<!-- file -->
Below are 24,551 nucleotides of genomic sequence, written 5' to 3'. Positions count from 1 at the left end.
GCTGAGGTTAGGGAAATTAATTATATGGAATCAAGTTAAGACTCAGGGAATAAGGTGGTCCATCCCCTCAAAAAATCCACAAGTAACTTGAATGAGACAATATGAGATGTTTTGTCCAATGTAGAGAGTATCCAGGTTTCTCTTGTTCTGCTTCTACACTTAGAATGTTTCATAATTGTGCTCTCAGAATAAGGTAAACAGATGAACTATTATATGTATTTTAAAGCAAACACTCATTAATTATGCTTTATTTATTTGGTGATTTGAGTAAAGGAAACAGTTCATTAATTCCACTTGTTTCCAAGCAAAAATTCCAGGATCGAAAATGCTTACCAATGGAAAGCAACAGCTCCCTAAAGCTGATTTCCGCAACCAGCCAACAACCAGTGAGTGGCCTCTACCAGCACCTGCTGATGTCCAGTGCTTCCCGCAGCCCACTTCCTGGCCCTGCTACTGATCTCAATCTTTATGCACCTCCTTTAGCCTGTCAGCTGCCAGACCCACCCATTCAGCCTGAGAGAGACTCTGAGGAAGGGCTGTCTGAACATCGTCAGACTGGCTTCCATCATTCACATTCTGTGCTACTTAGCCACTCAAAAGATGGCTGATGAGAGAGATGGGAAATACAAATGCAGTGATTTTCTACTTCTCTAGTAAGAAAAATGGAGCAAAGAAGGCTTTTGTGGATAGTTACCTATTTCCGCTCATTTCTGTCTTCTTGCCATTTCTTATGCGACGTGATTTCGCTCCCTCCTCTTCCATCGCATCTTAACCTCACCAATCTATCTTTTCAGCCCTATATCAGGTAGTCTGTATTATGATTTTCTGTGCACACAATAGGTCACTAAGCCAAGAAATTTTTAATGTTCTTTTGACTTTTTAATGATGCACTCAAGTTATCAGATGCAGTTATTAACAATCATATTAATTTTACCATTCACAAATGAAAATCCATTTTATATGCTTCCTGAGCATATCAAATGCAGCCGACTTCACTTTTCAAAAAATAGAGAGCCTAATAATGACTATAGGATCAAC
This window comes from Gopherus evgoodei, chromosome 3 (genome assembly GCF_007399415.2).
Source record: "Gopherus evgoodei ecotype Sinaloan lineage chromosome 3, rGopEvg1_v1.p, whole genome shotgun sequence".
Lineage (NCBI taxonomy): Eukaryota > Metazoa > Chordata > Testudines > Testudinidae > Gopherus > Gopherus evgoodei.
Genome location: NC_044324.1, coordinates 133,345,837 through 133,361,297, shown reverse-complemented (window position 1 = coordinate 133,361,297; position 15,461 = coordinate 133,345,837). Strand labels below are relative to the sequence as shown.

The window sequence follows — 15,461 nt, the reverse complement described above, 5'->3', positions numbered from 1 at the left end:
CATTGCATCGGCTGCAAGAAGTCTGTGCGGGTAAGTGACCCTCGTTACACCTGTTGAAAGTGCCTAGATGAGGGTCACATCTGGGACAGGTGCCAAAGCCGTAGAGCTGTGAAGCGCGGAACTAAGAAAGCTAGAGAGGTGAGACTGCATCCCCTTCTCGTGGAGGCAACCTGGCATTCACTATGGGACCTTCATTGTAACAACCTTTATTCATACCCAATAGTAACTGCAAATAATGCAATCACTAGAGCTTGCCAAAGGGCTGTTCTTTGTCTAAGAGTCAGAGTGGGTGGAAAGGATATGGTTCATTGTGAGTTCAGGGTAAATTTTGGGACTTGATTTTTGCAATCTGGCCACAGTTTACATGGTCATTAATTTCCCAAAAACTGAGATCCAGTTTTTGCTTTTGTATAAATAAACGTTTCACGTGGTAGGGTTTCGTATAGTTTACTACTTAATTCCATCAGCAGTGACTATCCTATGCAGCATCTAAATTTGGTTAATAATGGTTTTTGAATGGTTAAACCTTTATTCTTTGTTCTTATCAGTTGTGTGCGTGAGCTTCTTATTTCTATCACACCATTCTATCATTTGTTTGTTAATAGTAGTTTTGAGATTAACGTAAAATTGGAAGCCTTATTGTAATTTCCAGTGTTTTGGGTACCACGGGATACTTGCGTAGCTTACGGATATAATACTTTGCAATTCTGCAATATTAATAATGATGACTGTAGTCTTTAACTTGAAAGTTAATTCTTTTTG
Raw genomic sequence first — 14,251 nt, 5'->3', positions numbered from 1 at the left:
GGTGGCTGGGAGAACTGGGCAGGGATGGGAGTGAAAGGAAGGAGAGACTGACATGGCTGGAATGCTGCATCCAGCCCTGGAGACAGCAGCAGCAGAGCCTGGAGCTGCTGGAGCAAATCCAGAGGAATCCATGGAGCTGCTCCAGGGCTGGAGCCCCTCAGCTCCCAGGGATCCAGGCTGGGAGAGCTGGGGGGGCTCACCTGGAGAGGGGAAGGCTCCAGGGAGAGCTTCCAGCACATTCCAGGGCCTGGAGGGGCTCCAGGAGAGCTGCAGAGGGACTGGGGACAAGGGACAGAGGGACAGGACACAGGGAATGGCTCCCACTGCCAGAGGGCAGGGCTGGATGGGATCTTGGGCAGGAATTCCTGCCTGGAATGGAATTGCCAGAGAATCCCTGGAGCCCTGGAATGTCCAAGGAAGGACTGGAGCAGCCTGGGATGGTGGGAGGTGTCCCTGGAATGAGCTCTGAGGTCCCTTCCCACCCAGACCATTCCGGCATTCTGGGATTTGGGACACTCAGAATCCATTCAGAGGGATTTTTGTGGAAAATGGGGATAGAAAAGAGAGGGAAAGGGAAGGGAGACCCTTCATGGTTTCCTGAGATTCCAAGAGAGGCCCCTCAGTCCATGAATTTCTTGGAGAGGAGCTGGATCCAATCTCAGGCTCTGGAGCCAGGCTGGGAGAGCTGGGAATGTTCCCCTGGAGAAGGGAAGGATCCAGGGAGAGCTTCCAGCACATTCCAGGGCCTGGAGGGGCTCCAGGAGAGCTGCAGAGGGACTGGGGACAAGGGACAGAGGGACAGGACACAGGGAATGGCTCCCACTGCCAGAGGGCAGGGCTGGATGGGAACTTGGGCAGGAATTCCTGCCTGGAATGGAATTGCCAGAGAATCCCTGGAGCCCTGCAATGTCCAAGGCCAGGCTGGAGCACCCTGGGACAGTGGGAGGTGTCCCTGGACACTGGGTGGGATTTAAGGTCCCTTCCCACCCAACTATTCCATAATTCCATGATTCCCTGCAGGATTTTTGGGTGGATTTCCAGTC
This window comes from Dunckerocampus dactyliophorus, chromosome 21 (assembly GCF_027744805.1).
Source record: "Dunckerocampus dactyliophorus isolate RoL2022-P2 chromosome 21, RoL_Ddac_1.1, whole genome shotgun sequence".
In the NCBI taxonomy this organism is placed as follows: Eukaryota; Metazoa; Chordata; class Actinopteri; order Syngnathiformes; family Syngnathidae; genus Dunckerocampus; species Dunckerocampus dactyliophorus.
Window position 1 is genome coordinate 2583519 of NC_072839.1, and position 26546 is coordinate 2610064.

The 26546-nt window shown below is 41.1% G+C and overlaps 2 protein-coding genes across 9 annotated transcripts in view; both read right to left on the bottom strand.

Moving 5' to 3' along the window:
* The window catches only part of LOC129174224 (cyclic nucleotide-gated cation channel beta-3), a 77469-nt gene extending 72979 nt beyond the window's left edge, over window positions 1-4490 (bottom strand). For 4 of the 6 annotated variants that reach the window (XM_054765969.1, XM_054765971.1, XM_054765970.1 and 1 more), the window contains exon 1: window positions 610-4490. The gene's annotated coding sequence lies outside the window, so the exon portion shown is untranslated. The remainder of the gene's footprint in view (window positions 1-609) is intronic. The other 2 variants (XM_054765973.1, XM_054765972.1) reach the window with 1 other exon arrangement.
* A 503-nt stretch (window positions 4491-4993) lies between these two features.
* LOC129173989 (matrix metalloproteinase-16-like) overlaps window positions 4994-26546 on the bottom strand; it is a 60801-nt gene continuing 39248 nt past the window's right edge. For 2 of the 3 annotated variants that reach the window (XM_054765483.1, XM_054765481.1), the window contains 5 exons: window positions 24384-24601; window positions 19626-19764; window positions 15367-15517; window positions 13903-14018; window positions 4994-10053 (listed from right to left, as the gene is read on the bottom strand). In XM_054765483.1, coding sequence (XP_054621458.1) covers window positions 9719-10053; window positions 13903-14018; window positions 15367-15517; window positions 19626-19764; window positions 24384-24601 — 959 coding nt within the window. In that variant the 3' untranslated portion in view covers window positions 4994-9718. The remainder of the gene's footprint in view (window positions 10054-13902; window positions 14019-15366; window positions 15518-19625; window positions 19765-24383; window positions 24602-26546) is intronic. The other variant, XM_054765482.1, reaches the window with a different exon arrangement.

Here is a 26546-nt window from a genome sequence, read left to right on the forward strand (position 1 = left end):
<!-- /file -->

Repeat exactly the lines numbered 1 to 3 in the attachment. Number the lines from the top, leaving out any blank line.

Below are 24,551 nucleotides of genomic sequence, written 5' to 3'. Positions count from 1 at the left end.
GCTGAGGTTAGGGAAATTAATTATATGGAATCAAGTTAAGACTCAGGGAATAAGGTGGTCCATCCCCTCAAAAAATCCACAAGTAACTTGAATGAGACAATATGAGATGTTTTGTCCAATGTAGAGAGTATCCAGGTTTCTCTTGTTCTGCTTCTACACTTAGAATGTTTCATAATTGTGCTCTCAGAATAAGGTAAACAGATGAACTATTATATGTATTTTAAAGCAAACACTCATTAATTATGCTTTATTTATTTGGTGATTTGAGTAAAGGAAACAGTTCATTAATTCCACTTGTTTCCAAGCAAAAATTCCAGGATCGAAAATGCTTACCAATGGAAAGCAACAGCTCCCTAAAGCTGATTTCCGCAACCAGCCAACAACCAGTGAGTGGCCTCTACCAGCACCTGCTGATGTCCAGTGCTTCCCGCAGCCCACTTCCTGGCCCTGCTACTGATCTCAATCTTTATGCACCTCCTTTAGCCTGTCAGCTGCCAGACCCACCCATTCAGCCTGAGAGAGACTCTGAGGAAGGGCTGTCTGAACATCGTCAGACTGGCTTCCATCATTCACATTCTGTGCTACTTAGCCACTCAAAAGATGGCTGATGAGAGAGATGGGAAATACAAATGCAGTGATTTTCTACTTCTCTAGTAAGAAAAATGGAGCAAAGAAGGCTTTTGTGGATAGTTACCTATTTCCGCTCATTTCTGTCTTCTTGCCATTTCTTATGCGACGTGATTTCGCTCCCTCCTCTTCCATCGCATCTTAACCTCACCAATCTATCTTTTCAGCCCTATATCAGGTAGTCTGTATTATGATTTTCTGTGCACACAATAGGTCACTAAGCCAAGAAATTTTTAATGTTCTTTTGACTTTTTAATGATGCACTCAAGTTATCAGATGCAGTTATTAACAATCATATTAATTTTACCATTCACAAATGAAAATCCATTTTATATGCTTCCTGAGCATATCAAATGCAGCCGACTTCACTTTTCAAAAAATAGAGAGCCTAATAATGACTATAGGATCAAC
This window comes from Gopherus evgoodei, chromosome 3 (genome assembly GCF_007399415.2).